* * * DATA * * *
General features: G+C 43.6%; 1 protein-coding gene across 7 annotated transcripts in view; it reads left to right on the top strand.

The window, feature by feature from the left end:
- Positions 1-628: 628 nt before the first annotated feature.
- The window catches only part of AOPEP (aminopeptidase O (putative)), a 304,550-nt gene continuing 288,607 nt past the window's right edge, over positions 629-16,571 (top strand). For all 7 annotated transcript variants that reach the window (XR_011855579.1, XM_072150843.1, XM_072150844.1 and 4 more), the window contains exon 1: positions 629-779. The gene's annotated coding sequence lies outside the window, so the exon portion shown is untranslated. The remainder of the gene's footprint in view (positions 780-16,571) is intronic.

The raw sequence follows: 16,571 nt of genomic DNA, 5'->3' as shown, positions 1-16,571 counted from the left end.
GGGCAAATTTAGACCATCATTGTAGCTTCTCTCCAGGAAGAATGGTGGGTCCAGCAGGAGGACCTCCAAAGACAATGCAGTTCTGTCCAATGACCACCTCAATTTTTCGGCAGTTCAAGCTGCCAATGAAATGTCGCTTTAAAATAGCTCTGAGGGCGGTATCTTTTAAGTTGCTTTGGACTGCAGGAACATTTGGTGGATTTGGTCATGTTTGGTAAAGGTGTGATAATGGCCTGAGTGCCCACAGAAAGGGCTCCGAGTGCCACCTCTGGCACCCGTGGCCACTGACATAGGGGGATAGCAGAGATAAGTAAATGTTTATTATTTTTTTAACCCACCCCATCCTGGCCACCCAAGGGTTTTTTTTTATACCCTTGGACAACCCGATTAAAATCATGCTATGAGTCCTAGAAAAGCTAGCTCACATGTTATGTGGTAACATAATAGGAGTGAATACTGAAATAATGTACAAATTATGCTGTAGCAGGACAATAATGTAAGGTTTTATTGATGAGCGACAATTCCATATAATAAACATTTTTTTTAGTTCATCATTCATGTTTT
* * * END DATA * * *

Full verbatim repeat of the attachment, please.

General features: G+C 43.6%; 1 protein-coding gene across 7 annotated transcripts in view; it reads left to right on the top strand.

The window, feature by feature from the left end:
- Positions 1-628: 628 nt before the first annotated feature.
- The window catches only part of AOPEP (aminopeptidase O (putative)), a 304,550-nt gene continuing 288,607 nt past the window's right edge, over positions 629-16,571 (top strand). For all 7 annotated transcript variants that reach the window (XR_011855579.1, XM_072150843.1, XM_072150844.1 and 4 more), the window contains exon 1: positions 629-779. The gene's annotated coding sequence lies outside the window, so the exon portion shown is untranslated. The remainder of the gene's footprint in view (positions 780-16,571) is intronic.

The raw sequence follows: 16,571 nt of genomic DNA, 5'->3' as shown, positions 1-16,571 counted from the left end.
GGGCAAATTTAGACCATCATTGTAGCTTCTCTCCAGGAAGAATGGTGGGTCCAGCAGGAGGACCTCCAAAGACAATGCAGTTCTGTCCAATGACCACCTCAATTTTTCGGCAGTTCAAGCTGCCAATGAAATGTCGCTTTAAAATAGCTCTGAGGGCGGTATCTTTTAAGTTGCTTTGGACTGCAGGAACATTTGGTGGATTTGGTCATGTTTGGTAAAGGTGTGATAATGGCCTGAGTGCCCACAGAAAGGGCTCCGAGTGCCACCTCTGGCACCCGTGGCCACTGACATAGGGGGATAGCAGAGATAAGTAAATGTTTATTATTTTTTTAACCCACCCCATCCTGGCCACCCAAGGGTTTTTTTTTATACCCTTGGACAACCCGATTAAAATCATGCTATGAGTCCTAGAAAAGCTAGCTCACATGTTATGTGGTAACATAATAGGAGTGAATACTGAAATAATGTACAAATTATGCTGTAGCAGGACAATAATGTAAGGTTTTATTGATGAGCGACAATTCCATATAATAAACATTTTTTTTAGTTCATCATTCATGTTTT